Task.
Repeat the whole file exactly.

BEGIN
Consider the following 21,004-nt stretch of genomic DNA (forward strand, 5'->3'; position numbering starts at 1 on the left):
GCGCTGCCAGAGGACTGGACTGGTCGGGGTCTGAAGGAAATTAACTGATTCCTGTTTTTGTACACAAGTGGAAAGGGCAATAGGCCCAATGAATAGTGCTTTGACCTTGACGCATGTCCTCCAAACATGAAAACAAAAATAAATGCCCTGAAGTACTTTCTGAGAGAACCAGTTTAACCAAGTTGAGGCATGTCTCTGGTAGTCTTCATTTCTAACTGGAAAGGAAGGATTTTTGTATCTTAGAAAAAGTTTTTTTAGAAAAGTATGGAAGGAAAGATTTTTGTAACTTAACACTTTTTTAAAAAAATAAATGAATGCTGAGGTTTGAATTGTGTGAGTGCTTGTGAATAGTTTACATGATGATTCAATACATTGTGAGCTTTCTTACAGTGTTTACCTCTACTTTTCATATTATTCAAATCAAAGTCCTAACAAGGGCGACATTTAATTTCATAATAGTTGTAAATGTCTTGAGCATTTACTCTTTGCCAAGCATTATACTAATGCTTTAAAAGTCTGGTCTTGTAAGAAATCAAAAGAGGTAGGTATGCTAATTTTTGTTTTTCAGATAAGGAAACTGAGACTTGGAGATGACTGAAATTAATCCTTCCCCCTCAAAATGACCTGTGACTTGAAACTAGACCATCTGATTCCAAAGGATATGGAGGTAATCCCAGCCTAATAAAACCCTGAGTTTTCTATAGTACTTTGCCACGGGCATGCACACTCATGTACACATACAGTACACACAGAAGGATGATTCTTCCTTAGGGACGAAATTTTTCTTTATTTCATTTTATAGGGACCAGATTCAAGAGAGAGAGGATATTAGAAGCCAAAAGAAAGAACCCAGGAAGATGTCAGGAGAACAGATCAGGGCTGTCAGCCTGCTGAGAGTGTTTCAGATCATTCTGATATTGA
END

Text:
Consider the following 21,004-nt stretch of genomic DNA (forward strand, 5'->3'; position numbering starts at 1 on the left):
GCGCTGCCAGAGGACTGGACTGGTCGGGGTCTGAAGGAAATTAACTGATTCCTGTTTTTGTACACAAGTGGAAAGGGCAATAGGCCCAATGAATAGTGCTTTGACCTTGACGCATGTCCTCCAAACATGAAAACAAAAATAAATGCCCTGAAGTACTTTCTGAGAGAACCAGTTTAACCAAGTTGAGGCATGTCTCTGGTAGTCTTCATTTCTAACTGGAAAGGAAGGATTTTTGTATCTTAGAAAAAGTTTTTTTAGAAAAGTATGGAAGGAAAGATTTTTGTAACTTAACACTTTTTTAAAAAAATAAATGAATGCTGAGGTTTGAATTGTGTGAGTGCTTGTGAATAGTTTACATGATGATTCAATACATTGTGAGCTTTCTTACAGTGTTTACCTCTACTTTTCATATTATTCAAATCAAAGTCCTAACAAGGGCGACATTTAATTTCATAATAGTTGTAAATGTCTTGAGCATTTACTCTTTGCCAAGCATTATACTAATGCTTTAAAAGTCTGGTCTTGTAAGAAATCAAAAGAGGTAGGTATGCTAATTTTTGTTTTTCAGATAAGGAAACTGAGACTTGGAGATGACTGAAATTAATCCTTCCCCCTCAAAATGACCTGTGACTTGAAACTAGACCATCTGATTCCAAAGGATATGGAGGTAATCCCAGCCTAATAAAACCCTGAGTTTTCTATAGTACTTTGCCACGGGCATGCACACTCATGTACACATACAGTACACACAGAAGGATGATTCTTCCTTAGGGACGAAATTTTTCTTTATTTCATTTTATAGGGACCAGATTCAAGAGAGAGAGGATATTAGAAGCCAAAAGAAAGAACCCAGGAAGATGTCAGGAGAACAGATCAGGGCTGTCAGCCTGCTGAGAGTGTTTCAGATCATTCTGATATTGA